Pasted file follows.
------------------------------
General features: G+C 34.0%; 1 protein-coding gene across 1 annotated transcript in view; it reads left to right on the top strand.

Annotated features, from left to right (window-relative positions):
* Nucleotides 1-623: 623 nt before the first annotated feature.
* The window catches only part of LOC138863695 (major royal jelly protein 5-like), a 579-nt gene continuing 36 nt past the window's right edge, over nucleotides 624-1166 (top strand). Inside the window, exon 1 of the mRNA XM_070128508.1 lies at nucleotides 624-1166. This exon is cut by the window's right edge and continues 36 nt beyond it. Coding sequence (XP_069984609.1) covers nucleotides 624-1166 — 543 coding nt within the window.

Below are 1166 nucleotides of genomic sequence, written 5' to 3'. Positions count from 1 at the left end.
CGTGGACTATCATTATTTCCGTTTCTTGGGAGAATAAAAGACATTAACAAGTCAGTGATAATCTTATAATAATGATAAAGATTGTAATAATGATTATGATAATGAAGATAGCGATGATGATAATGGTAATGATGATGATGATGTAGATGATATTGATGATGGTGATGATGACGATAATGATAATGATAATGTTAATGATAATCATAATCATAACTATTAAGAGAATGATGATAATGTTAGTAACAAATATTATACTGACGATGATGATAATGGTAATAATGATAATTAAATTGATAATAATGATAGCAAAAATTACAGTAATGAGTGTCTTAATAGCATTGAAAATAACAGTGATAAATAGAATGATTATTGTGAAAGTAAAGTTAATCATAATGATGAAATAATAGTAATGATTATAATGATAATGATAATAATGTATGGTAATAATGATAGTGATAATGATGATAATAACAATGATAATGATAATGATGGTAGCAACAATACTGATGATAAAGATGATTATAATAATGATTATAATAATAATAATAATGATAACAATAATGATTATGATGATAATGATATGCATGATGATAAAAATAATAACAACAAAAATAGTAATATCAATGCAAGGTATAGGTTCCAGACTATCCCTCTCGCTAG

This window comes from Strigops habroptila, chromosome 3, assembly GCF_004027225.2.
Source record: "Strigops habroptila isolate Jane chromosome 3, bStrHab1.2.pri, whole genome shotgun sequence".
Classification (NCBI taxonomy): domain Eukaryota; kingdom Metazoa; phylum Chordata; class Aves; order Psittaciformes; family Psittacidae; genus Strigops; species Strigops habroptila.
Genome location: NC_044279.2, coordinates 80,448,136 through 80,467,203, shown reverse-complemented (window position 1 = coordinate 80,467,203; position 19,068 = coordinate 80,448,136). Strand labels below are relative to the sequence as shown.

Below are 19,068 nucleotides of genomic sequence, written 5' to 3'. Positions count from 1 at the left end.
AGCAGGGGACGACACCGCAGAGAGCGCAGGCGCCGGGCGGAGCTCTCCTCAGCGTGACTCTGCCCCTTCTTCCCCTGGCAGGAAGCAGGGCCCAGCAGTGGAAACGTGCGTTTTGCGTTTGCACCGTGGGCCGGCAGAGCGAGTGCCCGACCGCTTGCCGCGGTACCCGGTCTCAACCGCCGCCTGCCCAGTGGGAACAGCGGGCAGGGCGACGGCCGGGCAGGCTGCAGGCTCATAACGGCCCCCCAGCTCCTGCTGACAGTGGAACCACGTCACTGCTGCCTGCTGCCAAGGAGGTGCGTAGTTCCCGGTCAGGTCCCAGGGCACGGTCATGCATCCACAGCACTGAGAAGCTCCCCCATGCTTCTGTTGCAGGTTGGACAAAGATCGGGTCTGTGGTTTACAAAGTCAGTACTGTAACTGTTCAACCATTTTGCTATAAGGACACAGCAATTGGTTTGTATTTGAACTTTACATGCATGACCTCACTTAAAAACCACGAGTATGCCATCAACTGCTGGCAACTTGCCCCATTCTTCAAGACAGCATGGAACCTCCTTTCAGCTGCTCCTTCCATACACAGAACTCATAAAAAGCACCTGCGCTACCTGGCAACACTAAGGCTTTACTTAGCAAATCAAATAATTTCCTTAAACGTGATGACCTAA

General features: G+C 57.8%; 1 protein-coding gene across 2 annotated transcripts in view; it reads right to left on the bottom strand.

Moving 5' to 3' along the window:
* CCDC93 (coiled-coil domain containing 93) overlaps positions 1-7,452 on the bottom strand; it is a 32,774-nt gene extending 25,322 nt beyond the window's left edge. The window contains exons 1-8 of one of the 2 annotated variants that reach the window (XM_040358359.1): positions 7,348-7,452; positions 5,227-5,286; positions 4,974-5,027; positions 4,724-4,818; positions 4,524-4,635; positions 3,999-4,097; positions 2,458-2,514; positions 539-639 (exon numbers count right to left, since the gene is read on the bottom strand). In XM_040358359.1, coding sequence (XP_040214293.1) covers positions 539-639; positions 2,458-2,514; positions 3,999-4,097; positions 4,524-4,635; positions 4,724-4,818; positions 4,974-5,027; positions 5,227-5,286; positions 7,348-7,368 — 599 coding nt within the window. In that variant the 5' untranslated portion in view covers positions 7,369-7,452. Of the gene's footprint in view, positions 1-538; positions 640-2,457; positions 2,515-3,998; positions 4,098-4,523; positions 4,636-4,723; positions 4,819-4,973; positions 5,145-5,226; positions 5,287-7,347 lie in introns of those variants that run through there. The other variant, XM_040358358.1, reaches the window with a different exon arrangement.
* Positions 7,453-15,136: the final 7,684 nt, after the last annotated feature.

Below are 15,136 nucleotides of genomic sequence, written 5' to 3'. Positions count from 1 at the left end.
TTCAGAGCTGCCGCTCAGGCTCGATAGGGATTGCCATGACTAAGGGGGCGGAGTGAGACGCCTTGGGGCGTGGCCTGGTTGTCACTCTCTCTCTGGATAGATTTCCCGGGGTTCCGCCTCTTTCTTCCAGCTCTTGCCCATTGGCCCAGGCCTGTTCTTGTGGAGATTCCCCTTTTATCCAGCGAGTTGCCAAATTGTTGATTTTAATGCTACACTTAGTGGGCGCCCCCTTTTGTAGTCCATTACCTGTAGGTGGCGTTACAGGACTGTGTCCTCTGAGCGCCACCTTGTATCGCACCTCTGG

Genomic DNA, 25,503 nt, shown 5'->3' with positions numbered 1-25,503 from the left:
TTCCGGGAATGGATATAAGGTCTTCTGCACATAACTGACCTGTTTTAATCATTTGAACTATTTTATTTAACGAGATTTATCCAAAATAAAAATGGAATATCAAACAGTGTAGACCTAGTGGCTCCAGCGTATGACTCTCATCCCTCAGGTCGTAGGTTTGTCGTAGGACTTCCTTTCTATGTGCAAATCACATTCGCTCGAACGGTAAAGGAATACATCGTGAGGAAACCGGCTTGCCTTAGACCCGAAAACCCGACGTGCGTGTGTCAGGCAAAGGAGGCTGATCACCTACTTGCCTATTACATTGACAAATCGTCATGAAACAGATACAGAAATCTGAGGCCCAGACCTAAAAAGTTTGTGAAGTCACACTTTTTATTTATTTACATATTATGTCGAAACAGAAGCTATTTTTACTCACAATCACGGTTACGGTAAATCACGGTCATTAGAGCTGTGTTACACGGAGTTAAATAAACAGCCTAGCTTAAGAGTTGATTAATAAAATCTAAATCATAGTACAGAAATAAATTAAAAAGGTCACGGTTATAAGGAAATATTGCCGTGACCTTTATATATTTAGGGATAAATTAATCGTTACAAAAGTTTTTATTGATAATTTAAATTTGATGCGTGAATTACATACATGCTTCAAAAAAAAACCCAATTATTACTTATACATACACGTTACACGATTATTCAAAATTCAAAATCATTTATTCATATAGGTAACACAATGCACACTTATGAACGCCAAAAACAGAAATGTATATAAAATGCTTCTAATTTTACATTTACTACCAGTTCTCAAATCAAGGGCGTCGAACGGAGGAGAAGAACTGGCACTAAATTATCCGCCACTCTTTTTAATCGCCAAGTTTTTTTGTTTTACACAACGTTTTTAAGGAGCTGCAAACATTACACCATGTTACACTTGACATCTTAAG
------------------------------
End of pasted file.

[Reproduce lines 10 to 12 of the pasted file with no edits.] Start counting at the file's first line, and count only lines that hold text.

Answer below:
Genome location: NC_044279.2, coordinates 80,448,136 through 80,467,203, shown reverse-complemented (window position 1 = coordinate 80,467,203; position 19,068 = coordinate 80,448,136). Strand labels below are relative to the sequence as shown.

Below are 19,068 nucleotides of genomic sequence, written 5' to 3'. Positions count from 1 at the left end.
AGCAGGGGACGACACCGCAGAGAGCGCAGGCGCCGGGCGGAGCTCTCCTCAGCGTGACTCTGCCCCTTCTTCCCCTGGCAGGAAGCAGGGCCCAGCAGTGGAAACGTGCGTTTTGCGTTTGCACCGTGGGCCGGCAGAGCGAGTGCCCGACCGCTTGCCGCGGTACCCGGTCTCAACCGCCGCCTGCCCAGTGGGAACAGCGGGCAGGGCGACGGCCGGGCAGGCTGCAGGCTCATAACGGCCCCCCAGCTCCTGCTGACAGTGGAACCACGTCACTGCTGCCTGCTGCCAAGGAGGTGCGTAGTTCCCGGTCAGGTCCCAGGGCACGGTCATGCATCCACAGCACTGAGAAGCTCCCCCATGCTTCTGTTGCAGGTTGGACAAAGATCGGGTCTGTGGTTTACAAAGTCAGTACTGTAACTGTTCAACCATTTTGCTATAAGGACACAGCAATTGGTTTGTATTTGAACTTTACATGCATGACCTCACTTAAAAACCACGAGTATGCCATCAACTGCTGGCAACTTGCCCCATTCTTCAAGACAGCATGGAACCTCCTTTCAGCTGCTCCTTCCATACACAGAACTCATAAAAAGCACCTGCGCTACCTGGCAACACTAAGGCTTTACTTAGCAAATCAAATAATTTCCTTAAACGTGATGACCTAA